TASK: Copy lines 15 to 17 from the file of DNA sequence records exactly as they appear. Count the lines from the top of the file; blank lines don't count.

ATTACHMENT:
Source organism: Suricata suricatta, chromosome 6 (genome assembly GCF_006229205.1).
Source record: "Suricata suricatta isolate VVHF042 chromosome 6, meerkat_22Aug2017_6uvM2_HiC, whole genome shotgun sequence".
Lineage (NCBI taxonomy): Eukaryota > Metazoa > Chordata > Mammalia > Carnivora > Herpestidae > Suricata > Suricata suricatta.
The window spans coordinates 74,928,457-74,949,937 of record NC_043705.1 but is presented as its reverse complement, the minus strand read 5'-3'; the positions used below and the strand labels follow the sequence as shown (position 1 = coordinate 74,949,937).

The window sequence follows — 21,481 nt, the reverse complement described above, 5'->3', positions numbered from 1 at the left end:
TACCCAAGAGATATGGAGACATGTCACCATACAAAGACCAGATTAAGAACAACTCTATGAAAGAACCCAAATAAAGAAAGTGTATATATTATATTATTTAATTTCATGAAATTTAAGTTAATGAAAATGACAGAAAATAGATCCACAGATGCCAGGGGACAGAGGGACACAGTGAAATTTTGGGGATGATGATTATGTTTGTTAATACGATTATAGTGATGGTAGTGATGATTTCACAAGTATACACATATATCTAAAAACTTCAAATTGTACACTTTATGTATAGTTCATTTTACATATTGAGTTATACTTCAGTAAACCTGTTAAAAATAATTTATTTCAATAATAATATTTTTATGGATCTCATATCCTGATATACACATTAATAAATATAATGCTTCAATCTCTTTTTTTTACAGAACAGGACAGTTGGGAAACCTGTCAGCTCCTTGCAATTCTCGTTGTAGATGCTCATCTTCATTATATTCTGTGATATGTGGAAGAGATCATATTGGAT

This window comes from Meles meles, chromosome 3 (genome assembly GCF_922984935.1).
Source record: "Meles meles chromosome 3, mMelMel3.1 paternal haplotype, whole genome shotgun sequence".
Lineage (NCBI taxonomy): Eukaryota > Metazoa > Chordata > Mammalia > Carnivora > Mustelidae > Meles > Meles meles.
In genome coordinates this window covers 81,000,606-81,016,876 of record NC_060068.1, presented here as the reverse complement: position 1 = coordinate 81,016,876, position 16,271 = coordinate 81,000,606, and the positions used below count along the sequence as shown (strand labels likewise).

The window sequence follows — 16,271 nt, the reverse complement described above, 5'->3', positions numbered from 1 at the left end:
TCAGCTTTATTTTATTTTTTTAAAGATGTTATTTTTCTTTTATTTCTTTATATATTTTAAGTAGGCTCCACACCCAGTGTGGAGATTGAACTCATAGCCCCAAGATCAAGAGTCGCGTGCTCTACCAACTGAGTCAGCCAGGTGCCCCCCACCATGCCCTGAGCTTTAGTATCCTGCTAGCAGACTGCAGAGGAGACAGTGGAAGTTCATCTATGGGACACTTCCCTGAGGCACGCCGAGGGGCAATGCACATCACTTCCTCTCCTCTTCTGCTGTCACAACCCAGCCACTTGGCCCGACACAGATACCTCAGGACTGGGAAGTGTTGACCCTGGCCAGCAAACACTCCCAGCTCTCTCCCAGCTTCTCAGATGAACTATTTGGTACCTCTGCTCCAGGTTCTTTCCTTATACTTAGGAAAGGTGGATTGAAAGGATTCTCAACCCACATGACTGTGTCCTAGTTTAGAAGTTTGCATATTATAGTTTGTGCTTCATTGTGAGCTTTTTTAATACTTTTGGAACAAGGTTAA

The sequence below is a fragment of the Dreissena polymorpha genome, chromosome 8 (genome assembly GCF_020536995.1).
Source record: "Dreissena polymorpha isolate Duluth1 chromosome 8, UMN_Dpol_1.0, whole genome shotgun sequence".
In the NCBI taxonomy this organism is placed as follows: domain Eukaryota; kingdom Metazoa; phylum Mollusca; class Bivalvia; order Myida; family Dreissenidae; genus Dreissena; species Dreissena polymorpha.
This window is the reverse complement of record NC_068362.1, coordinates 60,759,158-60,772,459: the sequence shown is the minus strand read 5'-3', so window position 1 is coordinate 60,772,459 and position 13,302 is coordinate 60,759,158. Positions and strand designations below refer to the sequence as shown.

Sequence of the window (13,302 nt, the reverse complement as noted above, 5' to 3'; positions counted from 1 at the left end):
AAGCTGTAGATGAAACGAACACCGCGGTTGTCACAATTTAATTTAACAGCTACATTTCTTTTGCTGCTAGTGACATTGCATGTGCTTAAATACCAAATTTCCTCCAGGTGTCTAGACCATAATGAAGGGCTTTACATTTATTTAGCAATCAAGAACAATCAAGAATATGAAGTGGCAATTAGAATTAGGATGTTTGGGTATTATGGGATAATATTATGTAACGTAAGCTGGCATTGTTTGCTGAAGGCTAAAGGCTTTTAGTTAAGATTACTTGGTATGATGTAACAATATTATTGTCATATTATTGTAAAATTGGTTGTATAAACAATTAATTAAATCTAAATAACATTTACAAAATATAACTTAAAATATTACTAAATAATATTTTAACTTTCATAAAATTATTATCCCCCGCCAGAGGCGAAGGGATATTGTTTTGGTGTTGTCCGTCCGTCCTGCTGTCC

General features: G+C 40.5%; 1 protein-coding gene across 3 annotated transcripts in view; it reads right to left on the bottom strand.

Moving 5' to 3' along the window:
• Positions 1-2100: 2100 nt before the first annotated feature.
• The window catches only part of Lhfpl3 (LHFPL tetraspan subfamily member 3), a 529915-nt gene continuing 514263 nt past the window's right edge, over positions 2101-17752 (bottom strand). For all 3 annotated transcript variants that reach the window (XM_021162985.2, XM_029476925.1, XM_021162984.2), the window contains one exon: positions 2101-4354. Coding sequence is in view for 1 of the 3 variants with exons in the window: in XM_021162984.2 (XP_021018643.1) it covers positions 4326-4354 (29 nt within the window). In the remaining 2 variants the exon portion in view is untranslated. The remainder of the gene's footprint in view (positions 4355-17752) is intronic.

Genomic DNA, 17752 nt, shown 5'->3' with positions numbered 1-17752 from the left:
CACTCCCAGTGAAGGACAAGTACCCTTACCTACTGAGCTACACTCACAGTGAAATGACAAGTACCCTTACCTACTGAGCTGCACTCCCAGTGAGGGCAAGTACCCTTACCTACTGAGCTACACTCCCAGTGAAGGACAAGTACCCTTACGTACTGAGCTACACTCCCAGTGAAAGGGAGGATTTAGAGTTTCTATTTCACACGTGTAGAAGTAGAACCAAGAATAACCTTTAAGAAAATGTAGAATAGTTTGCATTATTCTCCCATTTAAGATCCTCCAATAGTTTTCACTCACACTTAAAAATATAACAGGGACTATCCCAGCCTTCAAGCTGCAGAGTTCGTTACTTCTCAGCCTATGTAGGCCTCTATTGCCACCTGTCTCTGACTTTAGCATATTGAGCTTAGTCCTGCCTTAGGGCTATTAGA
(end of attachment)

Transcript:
In the NCBI taxonomy this organism is placed as follows: domain Eukaryota; kingdom Metazoa; phylum Mollusca; class Bivalvia; order Myida; family Dreissenidae; genus Dreissena; species Dreissena polymorpha.
This window is the reverse complement of record NC_068362.1, coordinates 60,759,158-60,772,459: the sequence shown is the minus strand read 5'-3', so window position 1 is coordinate 60,772,459 and position 13,302 is coordinate 60,759,158. Positions and strand designations below refer to the sequence as shown.

Sequence of the window (13,302 nt, the reverse complement as noted above, 5' to 3'; positions counted from 1 at the left end):